The House and Senate return to session today, September 9, 2013, to take up several urgent issues – Fiscal Year (FY) 2014 funding for federal agencies; consideration of authorization of a military strike on Syria; and dealing with the federal debt limit which will be reached in mid-October. It is likely that a resolution on Syria will be considered first followed by a House vote on a short-term funding bill which may come as early as this week. This memo concerns a possible FY 2014 Continuing Resolution (CR).
With the beginning of FY 2014 only three weeks away and none of the FY 2014 appropriations bills enacted into law, it is a near certainty that a short-term CR will be considered by the House and Senate. While there is no text available as of this writing from either house, the information reported from House Majority Leader Cantor’s office is that the CR would likely run through mid-December and at the same level as the
FY 2013 post-sequester level ($988 billion). There will be pushback from some House Republicans who want a CR to be funded at the significantly lower level of the House-passed FY 2014 Budget Resolution. There are also calls for cutting or ending funding for implementation of the Affordable Care Act in exchange for some Members agreeing to vote for a short-term CR – such proposals do not appear to include the Indian Health Care Improvement Act.
The House CR as currently being described would not change the Budget Control Act of 2011 (PL 112-25) which would set in motion sequestrations over a ten-year time period if certain budget levels are not reached. However, the Budget Control Act does not require the Administration to implement a FY 2014 sequestration until January 2014, and the hope is that Congress and the Administration will agree to FY 2014 funding levels before mid-December and a broad plan involving spending cuts and revenue which would eliminate the need for future sequestrations. Past attempts to reach such an agreement have failed.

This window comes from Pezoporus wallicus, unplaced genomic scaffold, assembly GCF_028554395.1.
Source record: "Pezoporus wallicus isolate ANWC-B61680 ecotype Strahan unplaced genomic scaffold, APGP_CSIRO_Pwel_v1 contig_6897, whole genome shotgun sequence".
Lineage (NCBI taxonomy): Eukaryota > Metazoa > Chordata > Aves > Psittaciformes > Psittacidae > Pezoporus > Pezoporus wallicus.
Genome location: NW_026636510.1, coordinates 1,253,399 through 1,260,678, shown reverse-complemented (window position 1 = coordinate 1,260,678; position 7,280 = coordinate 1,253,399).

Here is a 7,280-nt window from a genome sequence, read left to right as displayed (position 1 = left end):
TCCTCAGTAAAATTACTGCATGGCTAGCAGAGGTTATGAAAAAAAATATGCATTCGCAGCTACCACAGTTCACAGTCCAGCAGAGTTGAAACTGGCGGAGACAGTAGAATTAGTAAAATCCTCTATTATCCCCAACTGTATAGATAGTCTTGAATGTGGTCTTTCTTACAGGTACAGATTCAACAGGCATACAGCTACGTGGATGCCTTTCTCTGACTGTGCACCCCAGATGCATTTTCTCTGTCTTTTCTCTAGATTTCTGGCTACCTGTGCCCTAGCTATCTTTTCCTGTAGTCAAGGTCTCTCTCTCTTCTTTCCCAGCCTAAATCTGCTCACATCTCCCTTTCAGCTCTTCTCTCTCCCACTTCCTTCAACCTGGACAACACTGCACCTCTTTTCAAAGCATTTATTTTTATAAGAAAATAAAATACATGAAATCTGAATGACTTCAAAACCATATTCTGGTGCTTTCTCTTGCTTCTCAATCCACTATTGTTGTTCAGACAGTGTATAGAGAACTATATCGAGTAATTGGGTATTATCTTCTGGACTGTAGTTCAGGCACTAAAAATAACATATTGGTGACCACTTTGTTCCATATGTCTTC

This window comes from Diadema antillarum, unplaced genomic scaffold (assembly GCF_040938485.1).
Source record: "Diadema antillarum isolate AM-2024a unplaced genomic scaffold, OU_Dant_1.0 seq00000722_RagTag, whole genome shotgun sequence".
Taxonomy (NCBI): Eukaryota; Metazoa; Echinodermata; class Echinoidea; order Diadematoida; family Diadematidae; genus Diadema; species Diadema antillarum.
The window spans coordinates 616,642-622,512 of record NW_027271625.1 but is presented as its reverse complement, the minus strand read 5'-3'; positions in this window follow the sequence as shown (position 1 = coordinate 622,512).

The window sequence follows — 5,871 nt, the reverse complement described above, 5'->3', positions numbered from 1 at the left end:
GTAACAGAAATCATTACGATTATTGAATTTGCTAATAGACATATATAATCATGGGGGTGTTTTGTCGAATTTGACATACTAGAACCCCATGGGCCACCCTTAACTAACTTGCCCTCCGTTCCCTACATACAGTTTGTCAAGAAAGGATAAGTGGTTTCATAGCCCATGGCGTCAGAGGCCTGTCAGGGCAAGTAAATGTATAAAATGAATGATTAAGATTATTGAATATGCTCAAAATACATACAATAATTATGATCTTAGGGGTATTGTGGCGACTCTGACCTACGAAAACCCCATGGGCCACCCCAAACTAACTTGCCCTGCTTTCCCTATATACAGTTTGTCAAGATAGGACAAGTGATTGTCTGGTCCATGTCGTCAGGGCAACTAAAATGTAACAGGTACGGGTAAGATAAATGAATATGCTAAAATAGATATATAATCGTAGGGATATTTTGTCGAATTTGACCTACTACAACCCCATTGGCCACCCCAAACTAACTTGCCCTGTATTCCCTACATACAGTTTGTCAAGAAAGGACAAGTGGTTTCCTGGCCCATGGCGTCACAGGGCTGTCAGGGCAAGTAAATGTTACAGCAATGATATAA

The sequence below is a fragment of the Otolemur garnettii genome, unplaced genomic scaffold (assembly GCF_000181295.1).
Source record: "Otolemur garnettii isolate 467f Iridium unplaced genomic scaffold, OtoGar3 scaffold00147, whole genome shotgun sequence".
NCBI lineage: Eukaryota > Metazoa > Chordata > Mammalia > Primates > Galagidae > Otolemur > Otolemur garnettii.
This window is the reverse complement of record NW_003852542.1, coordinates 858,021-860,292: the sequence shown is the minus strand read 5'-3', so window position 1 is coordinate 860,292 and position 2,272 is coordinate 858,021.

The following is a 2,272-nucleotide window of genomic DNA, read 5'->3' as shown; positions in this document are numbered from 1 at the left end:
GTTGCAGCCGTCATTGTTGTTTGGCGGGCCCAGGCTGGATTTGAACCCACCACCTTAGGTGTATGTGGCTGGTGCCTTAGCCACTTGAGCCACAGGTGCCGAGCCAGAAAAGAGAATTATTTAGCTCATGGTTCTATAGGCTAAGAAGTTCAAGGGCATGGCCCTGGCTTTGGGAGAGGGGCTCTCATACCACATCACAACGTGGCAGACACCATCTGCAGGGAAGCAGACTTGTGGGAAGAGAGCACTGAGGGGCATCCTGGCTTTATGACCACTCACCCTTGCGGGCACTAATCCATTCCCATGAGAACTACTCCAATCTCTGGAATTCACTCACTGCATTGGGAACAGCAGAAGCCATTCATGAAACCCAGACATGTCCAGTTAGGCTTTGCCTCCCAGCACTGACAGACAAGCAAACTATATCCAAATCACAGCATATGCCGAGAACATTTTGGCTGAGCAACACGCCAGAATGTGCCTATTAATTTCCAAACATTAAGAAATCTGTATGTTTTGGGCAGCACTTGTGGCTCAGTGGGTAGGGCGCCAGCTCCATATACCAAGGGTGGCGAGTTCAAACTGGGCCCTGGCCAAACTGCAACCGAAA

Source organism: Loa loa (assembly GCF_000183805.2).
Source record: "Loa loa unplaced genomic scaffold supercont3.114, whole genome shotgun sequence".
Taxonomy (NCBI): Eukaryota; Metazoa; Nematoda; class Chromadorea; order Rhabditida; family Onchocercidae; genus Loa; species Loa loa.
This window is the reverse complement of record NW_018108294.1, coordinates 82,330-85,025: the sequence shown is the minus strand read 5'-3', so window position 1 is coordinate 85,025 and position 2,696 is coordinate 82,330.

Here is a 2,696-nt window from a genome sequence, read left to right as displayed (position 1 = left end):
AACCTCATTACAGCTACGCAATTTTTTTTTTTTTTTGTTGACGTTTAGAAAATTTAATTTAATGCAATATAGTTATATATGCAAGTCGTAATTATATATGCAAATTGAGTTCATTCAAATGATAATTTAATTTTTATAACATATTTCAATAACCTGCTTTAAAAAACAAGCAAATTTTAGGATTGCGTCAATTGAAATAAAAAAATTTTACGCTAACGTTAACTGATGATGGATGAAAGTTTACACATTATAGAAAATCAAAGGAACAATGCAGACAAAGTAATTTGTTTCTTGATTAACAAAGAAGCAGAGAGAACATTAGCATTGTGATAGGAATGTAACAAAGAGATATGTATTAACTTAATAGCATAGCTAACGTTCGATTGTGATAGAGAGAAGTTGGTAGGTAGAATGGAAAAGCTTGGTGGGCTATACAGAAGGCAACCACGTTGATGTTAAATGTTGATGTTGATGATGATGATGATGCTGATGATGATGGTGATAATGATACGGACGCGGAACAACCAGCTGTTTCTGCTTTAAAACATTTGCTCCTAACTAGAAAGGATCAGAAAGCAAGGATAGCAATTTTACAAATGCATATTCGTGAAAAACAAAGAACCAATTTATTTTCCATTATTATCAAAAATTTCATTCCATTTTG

Anomalies. CRs require that funding during the CR period be distributed on a pro-rata basis and spent on activities and under conditions that existed in the prior fiscal year. There are always some exceptions to this which are called “anomalies.” The Office of Management and Budget (OMB) has sent to Congress a list of proposed anomalies which includes the Administration’s proposal – strongly opposed by tribes – to impose caps not only on aggregate contract support costs spending for the Indian Health Service and Bureau of Indian Affairs but also on every individual Indian Self-Determination Act agreement. The House Appropriations Committee in its FY 2014 Interior appropriations bill opposed this proposal, while the Senate Appropriations Committee draft report stated that they “reluctantly” went along with it. Another disappointment in the OMB list of proposed anomalies is that is it does not include a recommendation for a Carcieri fix to reverse the U.S. Supreme Court’s 2009 decision that the Secretary of Interior did not have authority to take land intro trust for tribes recognized after 1934. Last year OMB did propose to include a Carcieri fix in the CR, but Congress did not approve it. Among other things in the anomalies list are extensions of various entitlement programs. The press reports regarding the proposed anomalies describes them as “technical” and “non-controversial”, but the contract support costs proposal and the lack of a Carcieri fix are controversial in Indian Country.
The situation with regard to a FY 2014 Continuing Resolution is in flux and we expect daily developments. Please let us know if we may provide additional information.